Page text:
There are plenty of great beaches in the Lake Tahoe area. We did a lovely drive north around the lake, which took us past Zephyr Cove and up towards Spooner Summit, which is right before the turn off to Carson City. If you head the other way around the lake, you’ll ultimately hit Emerald Bay as you’ll read about in this article and be hit with plenty of great photography. Before you make it to Emerald Bay, you’ll hit a few great beaches worth hanging your hat in the summer.
Right along the water as you leave Stateline and Heavenly Village, you’ll hit Regan Beach and El Dorado Beach, but if you keep going, you’ll hit Pope Beach which is nice. Next up is Camp Richardson, which is a viable option if you have kids in tow. Warning: in the summer, it’s very crowded, so the traffic can be fierce on weekends. That said, it has a ton of options if you are there with a family, such as horseback riding, and bike rentals. There’s also a quaint community store and an ice cream shop that is fabulous.
Just beyond Camp Richardson is Baldwin Beach (pictured above and below), which is where we ended up on the last afternoon.
Further north, beyond Emerald Bay, you’ll hit D.L. Bliss St. Park, which is a secluded beach and picnic area with great views, Rubicon Point which has fabulous views and Meeks Bay, which is the former home of the Washoe Indians. There’s also a beach and campground here and the Sugar Pine Pt. State Park is nearby.
We hadn’t thought of rock climbing in the area before we arrived and nor did we try it, however our waitress at Getaway Cafe, where we had lunch on our way out of town, is a heavy duty rock climber and was beaming ear-to-ear as she recounted some of her rock climbing moments in the area. An avid climber herself, she recommended climbing 90 Foot Wall in the Tahoe area at Whiskey Creek.
The wall has a solid, compact rock, steep to overhanging routes, and a variety of difficulty all in a 200 foot section of wall. This, combined with the easy approach and south facing exposure that allows early spring and late fall climbing combine to make this an enjoyable place to climb. While it is possible to lead here, most climbers top rope. Anchors are available on the top of the cliff which is accessible via a gully to the left of the cliff.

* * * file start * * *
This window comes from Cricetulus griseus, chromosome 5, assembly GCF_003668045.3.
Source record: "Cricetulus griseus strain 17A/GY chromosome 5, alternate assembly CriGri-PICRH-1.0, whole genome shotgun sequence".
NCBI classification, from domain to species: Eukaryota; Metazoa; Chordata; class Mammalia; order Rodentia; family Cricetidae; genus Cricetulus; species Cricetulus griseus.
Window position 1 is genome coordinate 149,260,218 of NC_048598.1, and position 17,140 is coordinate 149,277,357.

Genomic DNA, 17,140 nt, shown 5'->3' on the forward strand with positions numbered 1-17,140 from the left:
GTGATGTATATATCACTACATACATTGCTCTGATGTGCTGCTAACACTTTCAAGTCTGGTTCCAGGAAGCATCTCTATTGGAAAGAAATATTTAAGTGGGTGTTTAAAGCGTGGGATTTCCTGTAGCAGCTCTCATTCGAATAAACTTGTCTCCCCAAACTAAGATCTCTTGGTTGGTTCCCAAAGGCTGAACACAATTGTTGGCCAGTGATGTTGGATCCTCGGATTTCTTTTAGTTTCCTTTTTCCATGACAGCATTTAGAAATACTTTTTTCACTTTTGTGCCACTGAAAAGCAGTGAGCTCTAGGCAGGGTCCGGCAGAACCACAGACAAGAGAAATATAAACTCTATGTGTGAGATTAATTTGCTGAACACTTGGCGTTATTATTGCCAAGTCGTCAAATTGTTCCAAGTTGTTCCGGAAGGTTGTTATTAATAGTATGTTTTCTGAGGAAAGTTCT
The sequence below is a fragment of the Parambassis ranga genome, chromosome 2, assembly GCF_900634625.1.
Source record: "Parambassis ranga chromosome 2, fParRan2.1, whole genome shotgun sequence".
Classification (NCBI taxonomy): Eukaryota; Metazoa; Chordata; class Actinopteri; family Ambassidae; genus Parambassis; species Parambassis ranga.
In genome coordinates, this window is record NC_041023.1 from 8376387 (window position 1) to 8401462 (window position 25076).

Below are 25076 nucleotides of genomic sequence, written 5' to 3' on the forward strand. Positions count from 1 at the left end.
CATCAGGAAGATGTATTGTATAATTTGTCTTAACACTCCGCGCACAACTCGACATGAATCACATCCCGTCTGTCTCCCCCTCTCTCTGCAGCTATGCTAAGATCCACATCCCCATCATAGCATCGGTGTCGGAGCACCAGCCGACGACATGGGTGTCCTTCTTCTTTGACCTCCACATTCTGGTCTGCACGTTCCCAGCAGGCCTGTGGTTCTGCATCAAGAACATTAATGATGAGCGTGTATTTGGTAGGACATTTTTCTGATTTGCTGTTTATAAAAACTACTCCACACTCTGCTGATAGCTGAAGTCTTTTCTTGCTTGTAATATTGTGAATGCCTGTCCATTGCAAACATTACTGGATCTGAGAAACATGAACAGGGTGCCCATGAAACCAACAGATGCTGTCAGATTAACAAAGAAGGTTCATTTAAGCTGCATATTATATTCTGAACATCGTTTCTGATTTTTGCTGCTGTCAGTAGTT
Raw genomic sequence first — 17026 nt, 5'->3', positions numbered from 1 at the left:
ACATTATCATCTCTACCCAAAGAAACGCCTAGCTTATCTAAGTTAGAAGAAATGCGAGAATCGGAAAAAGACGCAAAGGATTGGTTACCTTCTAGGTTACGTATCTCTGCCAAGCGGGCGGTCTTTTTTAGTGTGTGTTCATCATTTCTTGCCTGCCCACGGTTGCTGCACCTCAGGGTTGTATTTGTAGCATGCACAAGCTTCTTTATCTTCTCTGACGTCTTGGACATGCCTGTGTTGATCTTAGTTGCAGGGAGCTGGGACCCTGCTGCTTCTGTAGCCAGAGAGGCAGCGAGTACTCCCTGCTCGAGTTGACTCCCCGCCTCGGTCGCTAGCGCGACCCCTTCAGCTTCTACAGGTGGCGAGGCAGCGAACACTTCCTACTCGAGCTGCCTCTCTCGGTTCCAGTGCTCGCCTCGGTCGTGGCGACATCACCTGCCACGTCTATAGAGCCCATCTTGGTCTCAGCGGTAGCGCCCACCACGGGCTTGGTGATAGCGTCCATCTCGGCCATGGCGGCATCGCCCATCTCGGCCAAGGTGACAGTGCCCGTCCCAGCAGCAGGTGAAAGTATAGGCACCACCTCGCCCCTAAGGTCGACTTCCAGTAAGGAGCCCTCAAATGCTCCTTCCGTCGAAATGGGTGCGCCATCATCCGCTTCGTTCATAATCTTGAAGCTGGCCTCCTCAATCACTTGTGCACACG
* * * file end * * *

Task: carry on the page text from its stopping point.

Photo credit: Mountain Project.
The difficulty of the climbing increases as you move right on the wall which is largely due to the steepness and length increasing to the right. The climbing is on dark, solid metamorphic rock with lots of angular blocks and holds and there is both crack and face climbing available. Most people top rope here, using the bolt anchors provided along the top of the cliff. It is advisable to bring lots of webbing to back up the existing anchors.
The 90 Foot Wall is a terrific place to take novice climbers and there are often many first time climbers trying out the sport. It brought back memories of my early experiences with rock climbing in of all places Dorset England, which was a lovely weekend jaunt from Surrey which is where I lived for a few years in my early twenties.
I’ll let the pictures do the talking. Need I say more? There are plenty of viewing options along the way leading in and out of Lake Tahoe on Route 50. The views are breathtaking and even on a summer weekend, it wasn’t so busy that we couldn’t get a l’il quiet time on a rock overlooking some of the most spectacular views in this part of California.
While we didn’t have time to go parasailing, we saw some boats on the lake pulling people who were having a blast. This is SO on the list for our next trip to Tahoe! How can you go wrong seeing the views of Emerald Bay and the surrounding mountains from above? It is so freeing and a must do if you have the time and are an adventure traveler. And, if you’re not, isn’t it time to step outside your comfort zone?